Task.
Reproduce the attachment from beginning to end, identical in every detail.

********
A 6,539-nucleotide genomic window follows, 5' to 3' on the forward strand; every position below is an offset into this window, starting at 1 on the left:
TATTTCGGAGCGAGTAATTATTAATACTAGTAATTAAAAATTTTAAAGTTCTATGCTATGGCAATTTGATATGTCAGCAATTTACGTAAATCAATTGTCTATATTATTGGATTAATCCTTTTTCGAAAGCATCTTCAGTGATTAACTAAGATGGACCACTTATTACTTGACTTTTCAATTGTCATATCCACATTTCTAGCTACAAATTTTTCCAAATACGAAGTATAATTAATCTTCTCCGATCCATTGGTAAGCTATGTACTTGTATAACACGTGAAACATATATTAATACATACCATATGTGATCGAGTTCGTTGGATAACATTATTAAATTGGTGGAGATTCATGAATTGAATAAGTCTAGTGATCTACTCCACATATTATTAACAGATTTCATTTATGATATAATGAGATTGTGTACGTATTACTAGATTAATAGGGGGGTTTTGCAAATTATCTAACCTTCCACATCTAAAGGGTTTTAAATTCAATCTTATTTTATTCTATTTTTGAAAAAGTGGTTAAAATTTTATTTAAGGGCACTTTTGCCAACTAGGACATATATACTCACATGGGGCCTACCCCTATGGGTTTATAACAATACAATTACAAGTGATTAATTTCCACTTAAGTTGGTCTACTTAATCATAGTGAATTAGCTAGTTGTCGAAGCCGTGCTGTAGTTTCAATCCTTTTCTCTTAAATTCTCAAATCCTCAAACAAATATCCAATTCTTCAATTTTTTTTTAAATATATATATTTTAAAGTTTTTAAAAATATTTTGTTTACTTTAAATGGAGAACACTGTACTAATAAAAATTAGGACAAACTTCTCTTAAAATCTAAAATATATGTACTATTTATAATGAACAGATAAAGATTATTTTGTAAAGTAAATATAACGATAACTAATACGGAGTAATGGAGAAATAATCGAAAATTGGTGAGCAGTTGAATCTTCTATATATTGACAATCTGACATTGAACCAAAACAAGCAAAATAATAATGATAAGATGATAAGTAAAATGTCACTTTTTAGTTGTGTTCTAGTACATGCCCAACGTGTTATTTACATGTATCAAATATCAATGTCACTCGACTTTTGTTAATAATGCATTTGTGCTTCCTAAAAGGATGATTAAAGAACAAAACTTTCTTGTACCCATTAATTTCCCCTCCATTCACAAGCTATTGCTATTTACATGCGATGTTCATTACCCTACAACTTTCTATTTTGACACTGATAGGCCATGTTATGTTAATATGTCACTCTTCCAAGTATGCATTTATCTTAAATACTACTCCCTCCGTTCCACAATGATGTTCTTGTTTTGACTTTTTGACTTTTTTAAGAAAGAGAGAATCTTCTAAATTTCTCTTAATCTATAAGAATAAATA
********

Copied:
A 6,539-nucleotide genomic window follows, 5' to 3' on the forward strand; every position below is an offset into this window, starting at 1 on the left:
TATTTCGGAGCGAGTAATTATTAATACTAGTAATTAAAAATTTTAAAGTTCTATGCTATGGCAATTTGATATGTCAGCAATTTACGTAAATCAATTGTCTATATTATTGGATTAATCCTTTTTCGAAAGCATCTTCAGTGATTAACTAAGATGGACCACTTATTACTTGACTTTTCAATTGTCATATCCACATTTCTAGCTACAAATTTTTCCAAATACGAAGTATAATTAATCTTCTCCGATCCATTGGTAAGCTATGTACTTGTATAACACGTGAAACATATATTAATACATACCATATGTGATCGAGTTCGTTGGATAACATTATTAAATTGGTGGAGATTCATGAATTGAATAAGTCTAGTGATCTACTCCACATATTATTAACAGATTTCATTTATGATATAATGAGATTGTGTACGTATTACTAGATTAATAGGGGGGTTTTGCAAATTATCTAACCTTCCACATCTAAAGGGTTTTAAATTCAATCTTATTTTATTCTATTTTTGAAAAAGTGGTTAAAATTTTATTTAAGGGCACTTTTGCCAACTAGGACATATATACTCACATGGGGCCTACCCCTATGGGTTTATAACAATACAATTACAAGTGATTAATTTCCACTTAAGTTGGTCTACTTAATCATAGTGAATTAGCTAGTTGTCGAAGCCGTGCTGTAGTTTCAATCCTTTTCTCTTAAATTCTCAAATCCTCAAACAAATATCCAATTCTTCAATTTTTTTTTAAATATATATATTTTAAAGTTTTTAAAAATATTTTGTTTACTTTAAATGGAGAACACTGTACTAATAAAAATTAGGACAAACTTCTCTTAAAATCTAAAATATATGTACTATTTATAATGAACAGATAAAGATTATTTTGTAAAGTAAATATAACGATAACTAATACGGAGTAATGGAGAAATAATCGAAAATTGGTGAGCAGTTGAATCTTCTATATATTGACAATCTGACATTGAACCAAAACAAGCAAAATAATAATGATAAGATGATAAGTAAAATGTCACTTTTTAGTTGTGTTCTAGTACATGCCCAACGTGTTATTTACATGTATCAAATATCAATGTCACTCGACTTTTGTTAATAATGCATTTGTGCTTCCTAAAAGGATGATTAAAGAACAAAACTTTCTTGTACCCATTAATTTCCCCTCCATTCACAAGCTATTGCTATTTACATGCGATGTTCATTACCCTACAACTTTCTATTTTGACACTGATAGGCCATGTTATGTTAATATGTCACTCTTCCAAGTATGCATTTATCTTAAATACTACTCCCTCCGTTCCACAATGATGTTCTTGTTTTGACTTTTTGACTTTTTTAAGAAAGAGAGAATCTTCTAAATTTCTCTTAATCTATAAGAATAAATA